Thursday, December 22, 2011

Hollow Days

Woe to you, scribes and Pharisees, hypocrites! For you clean the outside of the cup and of the plate, but inside they are full of greed and self-indulgence. You blind Pharisee! First clean the inside of the cup, so that the outside also may become clean. (Matthew 23.25-26)

Red-and-Green Scare

In what’s become a “Daily Show” holiday tradition, Jon Stewart—the mock newscast’s corrosively irreverent, acutely perceptive anchor—has delighted in lampooning this year’s dispatches from the so-called “War on Christmas.” Stewart’s gripe, echoed by millions from every creed and persuasion, takes aim at far-right extremists who blindly equate Americanism with Christianity. Year after year, they scour the landscape for examples of jurists, officials, and merchandisers deleting “Christ” from “Christmas.” This just in: the Littleburg city council has banned the Nativity crèche from the firehouse lawn. This just in: a judge has enjoined Gopher Gulch Elementary from dramatizing Luke 2 at its year-end assembly. This just in: a new Big Store policy prohibits employees from wishing their customers a merry Christmas. This just in: Godless hoodlums who hate Jesus are trying to destroy everything He and America stand for!

This media-spun, 50s-style Red-and-Green Scare reached a new low several days ago, when Bill O’Reilly—FOX News’s über-“American” and self-professed “Christian” pundit—fired back in a commentary capped with this statement: “Jon Stewart is going to Hell.” O’Reilly’s freedom to disagree with, even to disparage, Stewart is a sacrosanct American right. Yet, as a Christian, surely he’s aware no Scripture authorizes him to sentence Stewart or anyone else to eternal damnation. Has he forgot—or does he not care—that the Babe he’s so consumed with enshrining will become the Rabbi Who preaches, “With the judgment you make you will be judged, and the measure you give will be the measure you get”? (Matthew 7.2) Is he more concerned with winning arguments than compromising his witness and endangering his soul? Is not deigning to speak for God the height of what he decries—godlessness? There lies the hypocrisy of Red-and-Green Scare tactics. Leveraging condemnation to force Christ down non-believers’ throats is patently unchristian. It’s the antithesis of perfect love that, according to 1 John 4.18, “casts out fear; for fear has to do with punishment, and whoever fears has not reached perfection in love.” In threatening Stewart with Hell, it is O’Reilly who should be afraid.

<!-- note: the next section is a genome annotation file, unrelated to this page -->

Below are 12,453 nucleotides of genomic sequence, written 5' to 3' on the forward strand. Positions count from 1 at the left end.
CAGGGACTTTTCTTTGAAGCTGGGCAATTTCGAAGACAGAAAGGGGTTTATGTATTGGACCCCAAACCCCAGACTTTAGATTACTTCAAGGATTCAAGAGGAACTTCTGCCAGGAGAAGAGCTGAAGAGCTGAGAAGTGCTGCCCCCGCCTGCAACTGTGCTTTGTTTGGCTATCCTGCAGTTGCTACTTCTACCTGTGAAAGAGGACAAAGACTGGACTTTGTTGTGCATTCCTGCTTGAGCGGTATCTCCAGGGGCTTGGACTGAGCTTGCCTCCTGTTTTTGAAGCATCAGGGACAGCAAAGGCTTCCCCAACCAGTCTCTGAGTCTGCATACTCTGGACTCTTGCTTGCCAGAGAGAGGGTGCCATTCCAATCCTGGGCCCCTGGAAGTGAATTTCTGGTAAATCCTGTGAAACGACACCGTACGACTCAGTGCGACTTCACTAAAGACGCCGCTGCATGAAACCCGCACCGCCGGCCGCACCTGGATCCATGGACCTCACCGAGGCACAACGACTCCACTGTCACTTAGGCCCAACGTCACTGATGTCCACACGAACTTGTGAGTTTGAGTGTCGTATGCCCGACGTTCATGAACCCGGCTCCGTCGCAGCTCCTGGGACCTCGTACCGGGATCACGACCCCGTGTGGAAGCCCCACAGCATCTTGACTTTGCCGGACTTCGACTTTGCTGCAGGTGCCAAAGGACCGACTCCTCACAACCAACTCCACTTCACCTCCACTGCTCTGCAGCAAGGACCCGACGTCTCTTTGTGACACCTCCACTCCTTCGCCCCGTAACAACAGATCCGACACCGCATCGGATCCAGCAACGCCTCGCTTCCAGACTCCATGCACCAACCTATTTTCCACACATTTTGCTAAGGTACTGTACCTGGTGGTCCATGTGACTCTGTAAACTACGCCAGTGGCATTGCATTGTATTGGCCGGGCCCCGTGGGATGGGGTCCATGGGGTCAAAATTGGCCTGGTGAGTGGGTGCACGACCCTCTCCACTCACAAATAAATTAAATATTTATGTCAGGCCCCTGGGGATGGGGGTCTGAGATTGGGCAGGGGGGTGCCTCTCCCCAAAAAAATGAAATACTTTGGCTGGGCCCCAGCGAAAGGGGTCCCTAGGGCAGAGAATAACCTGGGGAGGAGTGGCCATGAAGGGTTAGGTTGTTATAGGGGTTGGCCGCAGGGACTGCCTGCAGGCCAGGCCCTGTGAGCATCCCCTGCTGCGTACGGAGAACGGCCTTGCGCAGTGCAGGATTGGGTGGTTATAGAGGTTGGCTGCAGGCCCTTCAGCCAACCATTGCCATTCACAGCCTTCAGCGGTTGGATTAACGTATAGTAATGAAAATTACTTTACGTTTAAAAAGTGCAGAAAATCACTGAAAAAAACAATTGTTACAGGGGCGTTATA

All Show, No Substance

Need it be said that Red-and-Green Scare perpetrators run afoul of cherished American principles like inclusiveness, religious diversity, and separation of Church and State? Americanism cannot—and must never—be equated with Christianity for reasons any seventh grader can understand. Saying we’re a “Christian” nation implies non-Christian citizens are un-American. That’s just ridiculous—especially since they’re not exempt from taxes, military service, regulatory compliance, and other civic duties. (Were that so, no doubt many advancing the far right’s “Christian” agenda would flock to alternative beliefs.) The Founders’ resistance to mixing faith and politics was born of a uniquely American desire to safeguard religious liberty. The Pilgrims settled our nation on conviction that freedom to live by one’s beliefs is immune to government mandate and interference. They were so committed to protecting privacy of faith that they outlawed any public religious expression whatsoever—to the point that decorating the exterior of one’s home for Christmas or saying “Merry Christmas” on the street resulted in stiff fines. If the Red-and-Green Scare muckrakers actually lived in the colonial days they mythologize as our nation’s halcyon Christian era, they’d be tossed in jail, never to be seen or heard again.